Picked this one up on a recent trip to Redstone Liquors. Kamal suggested it and as long as it's not something too far out there I usually take him up on his recommendations. Wanted to try something a little different tonight, so figured I'd give it a try. It's billed as a "stout brewed with real cocoa and vanilla beans."
Non-filtered ale I love this beer. I love their Racer 5 so thought I’d give it a chance when I saw it on the beer menu at Harry’s in Allston I thought I’d try it out. The initial nose is really grape-y (more like cough medicine than an actual grape.) Had a really deep caramel taste. I really enjoyed this, but definitely had to switch to something a little lighter. I’d definitely drink it again though!
Last weekend I went down to Atlanta to visit my girlfriend, and besides going to the aquarium(great) and the World of Coke (don’t bother), she was nice enough to indulge my beer geekery and allowed me to go to a few beer spots. First was Sweetwater Brewery, which opened in 1997 and has grown to be one of the largest craft beer producers in the southeast putting out about 75,000 barrels a year with plans to grow to over 100,000. Sweetwater opens its doors four days a week to the public (Wednesday, Thursday, and Friday from 5:30-7, and Saturday from 2:30-4:30). For $8 you get a logo pint glass to keep along with six drink tickets, with each pour being anywhere from 1/2 to 3/4 of a pint depending on the server. When we went they had seven beers on tap; most beers are one ticket but the higher alcohol beers required two. The tasting room was packed! They have both indoor standing room and an outside area where you can also have your glasses filled. I sampled five beers when, the IPA, 420 Pale Ale, Georgia Brown (an english brown), Sch’wheat (american pale wheat), and the Happy Ending Imperial Stout (2 tickets). I passed on their Blue (blueberry) and the Exodus Porter. All five beers were solid with the IPA and Imperial Stout being my favorites. They also have tours running every 20-30 minutes or so.Just outside of Atlanta, in Decatur, is the Brick Store Pub. Recently, Beer Advocate named it the #2 Place to Have a Pint in the world. We went here on Sunday afternoon after brunch when the pub was relatively slow (probably a good thing). It is deceptively big, a little narrow, but long with a really cool Belgian bar upstairs. They have an extensive tap list and an extremely long bottle list as well as a specialty bottle/cellar list. The downstairs bar has around 15-20 beers on tap while the Belgian bar has 8. Our server was extremely knowledgeable and helped me make choices since everything looked appealing. I ended up trying three beers based on what I can get at home, the first was Jolly Pumpkins Maracaibo Especial, a belgian strong dark ale that had a really nice sour component to it as well. I followed that up with the Terrapin Rye Squared, a double IPA, and ended with a Belgian selection, the De Dolle Dulle Teve (photo below), a tripel. We also ordered some hot pretzels, which went really well with the beer. Overall, the place has a really nice vibe and is a cool place to grab a few drinks.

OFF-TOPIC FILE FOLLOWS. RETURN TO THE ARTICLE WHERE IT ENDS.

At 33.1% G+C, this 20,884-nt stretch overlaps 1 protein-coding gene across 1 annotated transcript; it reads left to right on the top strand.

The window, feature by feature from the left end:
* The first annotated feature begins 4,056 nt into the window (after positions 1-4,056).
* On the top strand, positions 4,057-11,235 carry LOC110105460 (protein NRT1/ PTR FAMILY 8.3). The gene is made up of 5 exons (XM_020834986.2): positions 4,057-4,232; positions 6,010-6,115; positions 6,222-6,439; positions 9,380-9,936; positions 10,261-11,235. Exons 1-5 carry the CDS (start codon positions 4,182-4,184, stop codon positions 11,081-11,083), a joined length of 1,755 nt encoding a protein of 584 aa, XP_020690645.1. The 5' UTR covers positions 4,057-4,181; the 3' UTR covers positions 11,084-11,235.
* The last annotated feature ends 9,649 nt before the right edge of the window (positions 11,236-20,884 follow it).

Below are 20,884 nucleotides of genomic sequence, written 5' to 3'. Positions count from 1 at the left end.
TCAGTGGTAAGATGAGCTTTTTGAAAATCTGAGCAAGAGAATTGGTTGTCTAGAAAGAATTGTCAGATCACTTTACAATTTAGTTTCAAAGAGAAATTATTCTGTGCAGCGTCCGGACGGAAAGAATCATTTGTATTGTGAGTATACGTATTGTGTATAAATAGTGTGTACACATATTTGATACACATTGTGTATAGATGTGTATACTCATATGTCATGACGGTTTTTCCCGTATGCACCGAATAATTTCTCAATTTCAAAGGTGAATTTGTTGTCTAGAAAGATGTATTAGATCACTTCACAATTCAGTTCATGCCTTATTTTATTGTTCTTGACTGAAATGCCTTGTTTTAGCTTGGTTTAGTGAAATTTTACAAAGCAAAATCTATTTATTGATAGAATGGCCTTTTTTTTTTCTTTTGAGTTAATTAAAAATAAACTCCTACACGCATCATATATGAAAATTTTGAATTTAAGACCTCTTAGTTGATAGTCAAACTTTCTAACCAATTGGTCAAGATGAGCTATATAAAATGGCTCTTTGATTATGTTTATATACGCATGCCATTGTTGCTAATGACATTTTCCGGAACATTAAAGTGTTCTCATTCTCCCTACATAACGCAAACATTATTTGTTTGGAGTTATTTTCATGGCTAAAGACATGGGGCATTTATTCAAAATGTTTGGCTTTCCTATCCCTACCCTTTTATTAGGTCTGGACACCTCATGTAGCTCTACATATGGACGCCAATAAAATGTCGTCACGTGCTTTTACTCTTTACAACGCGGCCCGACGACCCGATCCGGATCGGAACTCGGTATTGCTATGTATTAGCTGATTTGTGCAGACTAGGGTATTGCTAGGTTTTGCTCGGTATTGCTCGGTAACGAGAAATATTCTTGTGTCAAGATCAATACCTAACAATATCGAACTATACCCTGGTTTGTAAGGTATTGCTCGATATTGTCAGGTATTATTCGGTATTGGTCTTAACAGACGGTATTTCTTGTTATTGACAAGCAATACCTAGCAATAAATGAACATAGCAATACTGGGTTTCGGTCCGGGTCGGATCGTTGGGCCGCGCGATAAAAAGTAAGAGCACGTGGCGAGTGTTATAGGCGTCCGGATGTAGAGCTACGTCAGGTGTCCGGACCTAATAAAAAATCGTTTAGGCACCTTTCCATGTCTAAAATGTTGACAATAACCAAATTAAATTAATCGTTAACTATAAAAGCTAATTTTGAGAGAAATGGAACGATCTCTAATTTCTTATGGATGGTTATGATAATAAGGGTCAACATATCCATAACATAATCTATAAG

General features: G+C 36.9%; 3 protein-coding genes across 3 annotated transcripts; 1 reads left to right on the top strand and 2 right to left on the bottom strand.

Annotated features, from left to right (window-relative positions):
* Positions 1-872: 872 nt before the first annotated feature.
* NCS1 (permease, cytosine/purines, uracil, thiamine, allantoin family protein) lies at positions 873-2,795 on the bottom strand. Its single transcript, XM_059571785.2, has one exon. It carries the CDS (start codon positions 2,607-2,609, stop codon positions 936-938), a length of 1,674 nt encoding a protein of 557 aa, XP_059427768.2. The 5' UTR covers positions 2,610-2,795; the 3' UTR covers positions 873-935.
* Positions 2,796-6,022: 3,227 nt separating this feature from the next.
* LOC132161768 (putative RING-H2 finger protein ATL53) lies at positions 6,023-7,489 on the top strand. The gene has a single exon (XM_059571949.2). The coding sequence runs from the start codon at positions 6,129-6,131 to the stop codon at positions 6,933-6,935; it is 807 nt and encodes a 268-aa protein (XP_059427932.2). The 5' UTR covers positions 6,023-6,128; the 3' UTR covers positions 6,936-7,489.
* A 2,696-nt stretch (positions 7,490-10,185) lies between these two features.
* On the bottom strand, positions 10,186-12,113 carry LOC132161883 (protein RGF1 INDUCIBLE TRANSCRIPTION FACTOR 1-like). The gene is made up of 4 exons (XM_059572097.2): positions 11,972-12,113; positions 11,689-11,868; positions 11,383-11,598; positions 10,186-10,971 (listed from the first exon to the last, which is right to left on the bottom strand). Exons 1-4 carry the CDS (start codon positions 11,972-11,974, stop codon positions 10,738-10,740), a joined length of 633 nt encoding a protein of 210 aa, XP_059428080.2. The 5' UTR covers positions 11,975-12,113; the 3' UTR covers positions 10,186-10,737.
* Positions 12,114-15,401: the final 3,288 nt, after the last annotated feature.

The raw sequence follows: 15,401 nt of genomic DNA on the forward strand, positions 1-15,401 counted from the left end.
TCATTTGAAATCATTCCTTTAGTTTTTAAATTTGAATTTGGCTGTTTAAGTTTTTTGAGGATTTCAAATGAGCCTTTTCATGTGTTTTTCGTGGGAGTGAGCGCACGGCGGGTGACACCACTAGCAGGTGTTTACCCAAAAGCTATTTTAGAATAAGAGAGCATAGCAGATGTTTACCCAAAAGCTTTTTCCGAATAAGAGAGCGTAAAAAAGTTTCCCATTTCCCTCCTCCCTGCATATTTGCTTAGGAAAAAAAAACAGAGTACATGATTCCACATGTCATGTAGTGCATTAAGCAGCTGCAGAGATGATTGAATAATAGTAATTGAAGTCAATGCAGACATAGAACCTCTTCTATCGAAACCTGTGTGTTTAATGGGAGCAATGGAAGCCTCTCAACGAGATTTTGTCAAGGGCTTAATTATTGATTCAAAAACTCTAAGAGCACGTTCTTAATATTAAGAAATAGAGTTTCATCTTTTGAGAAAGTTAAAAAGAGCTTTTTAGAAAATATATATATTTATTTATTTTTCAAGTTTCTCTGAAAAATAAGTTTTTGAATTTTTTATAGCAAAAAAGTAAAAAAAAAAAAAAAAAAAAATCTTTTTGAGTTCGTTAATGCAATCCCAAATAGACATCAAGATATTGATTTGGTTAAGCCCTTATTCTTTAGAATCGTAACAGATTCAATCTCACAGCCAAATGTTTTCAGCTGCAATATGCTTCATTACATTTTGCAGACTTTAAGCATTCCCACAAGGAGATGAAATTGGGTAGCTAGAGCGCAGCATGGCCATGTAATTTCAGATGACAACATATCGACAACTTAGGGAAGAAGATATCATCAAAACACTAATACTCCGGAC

I consider myself a beer geek. When I heard about this movie [Beer Wars on Amazon] I bought it immediately hoping that it would give me some behind the scenes looks at some of the small guys with some information on regulation and the changing taste preferences for craft beers.I loved the first hour (of 90 min total) of this movie. It gave some great background on Sam Calagione, founder of Dogfish Head, and of the startup brewery Moonshot Beer (which I had never heard of despite in its city of origin). During this time of the movie it really builds upon some of the hard-working entrepreneurial spirit of some of the small beer founders and shows some of the challenges of the industry. There are a few moments when Anit states facts that have you raising eyebrows but for the most part it makes you want to never buy Budweiser, Miller, or Coors products again (78% of the market). …then it turned into a Michael Moore movie. The last third of this movie was horrible, and undid all the anti-Budweiser sentiment the first part of the movie established. By the end we were rolling our eyes and chalking the industry up to good ol’ fashion capitalism. Sure, the legislation behind the 3-tier system (Brewers, Distributors, Stores) needs some reform but who can blame Budweiser for looking out for their own profits? Takeaways:
1) Previously I thought Dogfish Head as a great brewery but thought Sam Calagione was a reincarnation of Bill & Ted. I now have absolutely nothing but respect for him and his passion. I’m certainly going to go out of my way to support DFH when I can and he’s always welcome at my bar.
2) Moonshot is bound to fail. With 16 well-written reviews on BA it has an “F” rating – the first of its type that I’ve ever seen on the site in my 7+ years as a member.
3) The three-tier system needs reform but the public will need to get involved to make such reform happen as only the Big Three brewers (now two) have the resources to afford lobbyists in their favor. (I’ll just continue to vote with my dollars.) Overall, I wouldn’t pay $20 to see this again. NetFlix it or borrow it from a friend. While I love supporting the craft beer industry this movie fell short on delivering. If you’re looking for a good beer movie, check out Modern Marvel’s “Brewing” or the Brew Masters TV series (both available on Amazon).
Coming back from a long weekend away, I was surprised to see a beautiful package waiting for me on the front stoop. Looking forward to putting this cold behind me and giving these a try. Thanks to Jason for sending them my way.